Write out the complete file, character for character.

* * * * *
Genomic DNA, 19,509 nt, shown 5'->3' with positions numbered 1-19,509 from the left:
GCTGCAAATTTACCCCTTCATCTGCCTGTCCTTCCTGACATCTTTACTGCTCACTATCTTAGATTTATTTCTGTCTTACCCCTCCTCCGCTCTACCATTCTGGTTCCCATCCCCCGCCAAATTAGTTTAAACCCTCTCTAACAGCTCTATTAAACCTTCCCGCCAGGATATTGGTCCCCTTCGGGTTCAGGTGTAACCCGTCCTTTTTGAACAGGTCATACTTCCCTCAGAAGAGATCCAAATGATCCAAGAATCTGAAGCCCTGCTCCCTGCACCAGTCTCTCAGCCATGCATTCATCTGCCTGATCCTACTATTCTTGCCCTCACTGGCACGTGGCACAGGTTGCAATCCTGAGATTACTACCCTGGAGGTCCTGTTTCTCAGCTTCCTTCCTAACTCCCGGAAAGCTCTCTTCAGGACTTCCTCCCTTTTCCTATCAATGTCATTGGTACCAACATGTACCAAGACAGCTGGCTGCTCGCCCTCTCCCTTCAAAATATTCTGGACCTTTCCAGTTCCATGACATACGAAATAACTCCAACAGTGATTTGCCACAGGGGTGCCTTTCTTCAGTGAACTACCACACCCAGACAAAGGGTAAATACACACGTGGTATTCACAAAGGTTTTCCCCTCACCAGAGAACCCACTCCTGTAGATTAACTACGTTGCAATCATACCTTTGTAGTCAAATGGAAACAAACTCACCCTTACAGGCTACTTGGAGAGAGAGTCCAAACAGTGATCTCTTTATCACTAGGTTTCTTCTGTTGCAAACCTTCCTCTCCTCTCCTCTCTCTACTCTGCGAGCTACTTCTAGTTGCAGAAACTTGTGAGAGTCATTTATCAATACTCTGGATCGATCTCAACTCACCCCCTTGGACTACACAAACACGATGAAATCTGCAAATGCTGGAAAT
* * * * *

Genomic DNA, 19,509 nt, shown 5'->3' with positions numbered 1-19,509 from the left:
GCTGCAAATTTACCCCTTCATCTGCCTGTCCTTCCTGACATCTTTACTGCTCACTATCTTAGATTTATTTCTGTCTTACCCCTCCTCCGCTCTACCATTCTGGTTCCCATCCCCCGCCAAATTAGTTTAAACCCTCTCTAACAGCTCTATTAAACCTTCCCGCCAGGATATTGGTCCCCTTCGGGTTCAGGTGTAACCCGTCCTTTTTGAACAGGTCATACTTCCCTCAGAAGAGATCCAAATGATCCAAGAATCTGAAGCCCTGCTCCCTGCACCAGTCTCTCAGCCATGCATTCATCTGCCTGATCCTACTATTCTTGCCCTCACTGGCACGTGGCACAGGTTGCAATCCTGAGATTACTACCCTGGAGGTCCTGTTTCTCAGCTTCCTTCCTAACTCCCGGAAAGCTCTCTTCAGGACTTCCTCCCTTTTCCTATCAATGTCATTGGTACCAACATGTACCAAGACAGCTGGCTGCTCGCCCTCTCCCTTCAAAATATTCTGGACCTTTCCAGTTCCATGACATACGAAATAACTCCAACAGTGATTTGCCACAGGGGTGCCTTTCTTCAGTGAACTACCACACCCAGACAAAGGGTAAATACACACGTGGTATTCACAAAGGTTTTCCCCTCACCAGAGAACCCACTCCTGTAGATTAACTACGTTGCAATCATACCTTTGTAGTCAAATGGAAACAAACTCACCCTTACAGGCTACTTGGAGAGAGAGTCCAAACAGTGATCTCTTTATCACTAGGTTTCTTCTGTTGCAAACCTTCCTCTCCTCTCCTCTCTCTACTCTGCGAGCTACTTCTAGTTGCAGAAACTTGTGAGAGTCATTTATCAATACTCTGGATCGATCTCAACTCACCCCCTTGGACTACACAAACACGATGAAATCTGCAAATGCTGGAAAT